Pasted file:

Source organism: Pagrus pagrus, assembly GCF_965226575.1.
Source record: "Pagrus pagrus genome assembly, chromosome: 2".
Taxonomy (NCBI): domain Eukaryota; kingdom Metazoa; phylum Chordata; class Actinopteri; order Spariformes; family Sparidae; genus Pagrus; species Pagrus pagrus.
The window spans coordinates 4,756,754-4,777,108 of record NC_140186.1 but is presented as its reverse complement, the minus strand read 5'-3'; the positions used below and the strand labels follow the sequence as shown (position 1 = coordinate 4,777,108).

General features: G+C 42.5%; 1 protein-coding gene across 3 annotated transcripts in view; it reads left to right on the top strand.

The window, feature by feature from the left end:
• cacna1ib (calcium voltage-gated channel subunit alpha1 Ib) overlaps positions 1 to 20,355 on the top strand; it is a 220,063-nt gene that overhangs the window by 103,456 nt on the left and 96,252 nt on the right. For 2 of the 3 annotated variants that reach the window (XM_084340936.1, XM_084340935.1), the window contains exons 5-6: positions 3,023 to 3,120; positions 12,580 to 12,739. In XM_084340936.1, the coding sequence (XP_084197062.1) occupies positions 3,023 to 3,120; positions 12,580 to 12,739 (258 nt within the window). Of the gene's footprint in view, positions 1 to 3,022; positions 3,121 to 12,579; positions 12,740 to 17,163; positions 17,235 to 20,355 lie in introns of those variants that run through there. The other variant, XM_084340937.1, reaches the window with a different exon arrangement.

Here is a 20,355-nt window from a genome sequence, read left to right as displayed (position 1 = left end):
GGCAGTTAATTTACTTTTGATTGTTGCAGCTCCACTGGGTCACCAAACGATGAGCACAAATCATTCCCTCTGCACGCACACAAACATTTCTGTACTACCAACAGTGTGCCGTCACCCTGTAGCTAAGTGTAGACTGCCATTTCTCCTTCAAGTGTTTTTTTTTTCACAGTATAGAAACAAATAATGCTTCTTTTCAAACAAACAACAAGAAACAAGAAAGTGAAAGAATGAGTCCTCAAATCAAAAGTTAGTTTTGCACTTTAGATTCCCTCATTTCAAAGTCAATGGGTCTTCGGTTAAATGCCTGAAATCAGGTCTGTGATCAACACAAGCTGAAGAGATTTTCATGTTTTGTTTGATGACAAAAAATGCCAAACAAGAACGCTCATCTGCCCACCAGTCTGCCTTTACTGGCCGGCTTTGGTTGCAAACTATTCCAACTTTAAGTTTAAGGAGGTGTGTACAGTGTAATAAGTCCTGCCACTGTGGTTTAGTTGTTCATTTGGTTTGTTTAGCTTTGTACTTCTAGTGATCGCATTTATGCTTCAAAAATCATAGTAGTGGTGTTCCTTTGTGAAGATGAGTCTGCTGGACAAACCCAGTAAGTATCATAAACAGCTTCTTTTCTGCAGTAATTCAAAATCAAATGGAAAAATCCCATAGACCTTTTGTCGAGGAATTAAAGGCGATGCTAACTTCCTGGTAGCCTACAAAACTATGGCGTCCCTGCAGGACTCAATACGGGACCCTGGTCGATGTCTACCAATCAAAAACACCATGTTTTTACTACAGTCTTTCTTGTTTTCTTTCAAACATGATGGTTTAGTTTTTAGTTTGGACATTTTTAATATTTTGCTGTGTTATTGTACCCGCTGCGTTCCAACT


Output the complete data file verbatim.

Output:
Source organism: Pagrus pagrus, assembly GCF_965226575.1.
Source record: "Pagrus pagrus genome assembly, chromosome: 2".
Taxonomy (NCBI): domain Eukaryota; kingdom Metazoa; phylum Chordata; class Actinopteri; order Spariformes; family Sparidae; genus Pagrus; species Pagrus pagrus.
The window spans coordinates 4,756,754-4,777,108 of record NC_140186.1 but is presented as its reverse complement, the minus strand read 5'-3'; the positions used below and the strand labels follow the sequence as shown (position 1 = coordinate 4,777,108).

General features: G+C 42.5%; 1 protein-coding gene across 3 annotated transcripts in view; it reads left to right on the top strand.

The window, feature by feature from the left end:
• cacna1ib (calcium voltage-gated channel subunit alpha1 Ib) overlaps positions 1 to 20,355 on the top strand; it is a 220,063-nt gene that overhangs the window by 103,456 nt on the left and 96,252 nt on the right. For 2 of the 3 annotated variants that reach the window (XM_084340936.1, XM_084340935.1), the window contains exons 5-6: positions 3,023 to 3,120; positions 12,580 to 12,739. In XM_084340936.1, the coding sequence (XP_084197062.1) occupies positions 3,023 to 3,120; positions 12,580 to 12,739 (258 nt within the window). Of the gene's footprint in view, positions 1 to 3,022; positions 3,121 to 12,579; positions 12,740 to 17,163; positions 17,235 to 20,355 lie in introns of those variants that run through there. The other variant, XM_084340937.1, reaches the window with a different exon arrangement.

Here is a 20,355-nt window from a genome sequence, read left to right as displayed (position 1 = left end):
GGCAGTTAATTTACTTTTGATTGTTGCAGCTCCACTGGGTCACCAAACGATGAGCACAAATCATTCCCTCTGCACGCACACAAACATTTCTGTACTACCAACAGTGTGCCGTCACCCTGTAGCTAAGTGTAGACTGCCATTTCTCCTTCAAGTGTTTTTTTTTTCACAGTATAGAAACAAATAATGCTTCTTTTCAAACAAACAACAAGAAACAAGAAAGTGAAAGAATGAGTCCTCAAATCAAAAGTTAGTTTTGCACTTTAGATTCCCTCATTTCAAAGTCAATGGGTCTTCGGTTAAATGCCTGAAATCAGGTCTGTGATCAACACAAGCTGAAGAGATTTTCATGTTTTGTTTGATGACAAAAAATGCCAAACAAGAACGCTCATCTGCCCACCAGTCTGCCTTTACTGGCCGGCTTTGGTTGCAAACTATTCCAACTTTAAGTTTAAGGAGGTGTGTACAGTGTAATAAGTCCTGCCACTGTGGTTTAGTTGTTCATTTGGTTTGTTTAGCTTTGTACTTCTAGTGATCGCATTTATGCTTCAAAAATCATAGTAGTGGTGTTCCTTTGTGAAGATGAGTCTGCTGGACAAACCCAGTAAGTATCATAAACAGCTTCTTTTCTGCAGTAATTCAAAATCAAATGGAAAAATCCCATAGACCTTTTGTCGAGGAATTAAAGGCGATGCTAACTTCCTGGTAGCCTACAAAACTATGGCGTCCCTGCAGGACTCAATACGGGACCCTGGTCGATGTCTACCAATCAAAAACACCATGTTTTTACTACAGTCTTTCTTGTTTTCTTTCAAACATGATGGTTTAGTTTTTAGTTTGGACATTTTTAATATTTTGCTGTGTTATTGTACCCGCTGCGTTCCAACT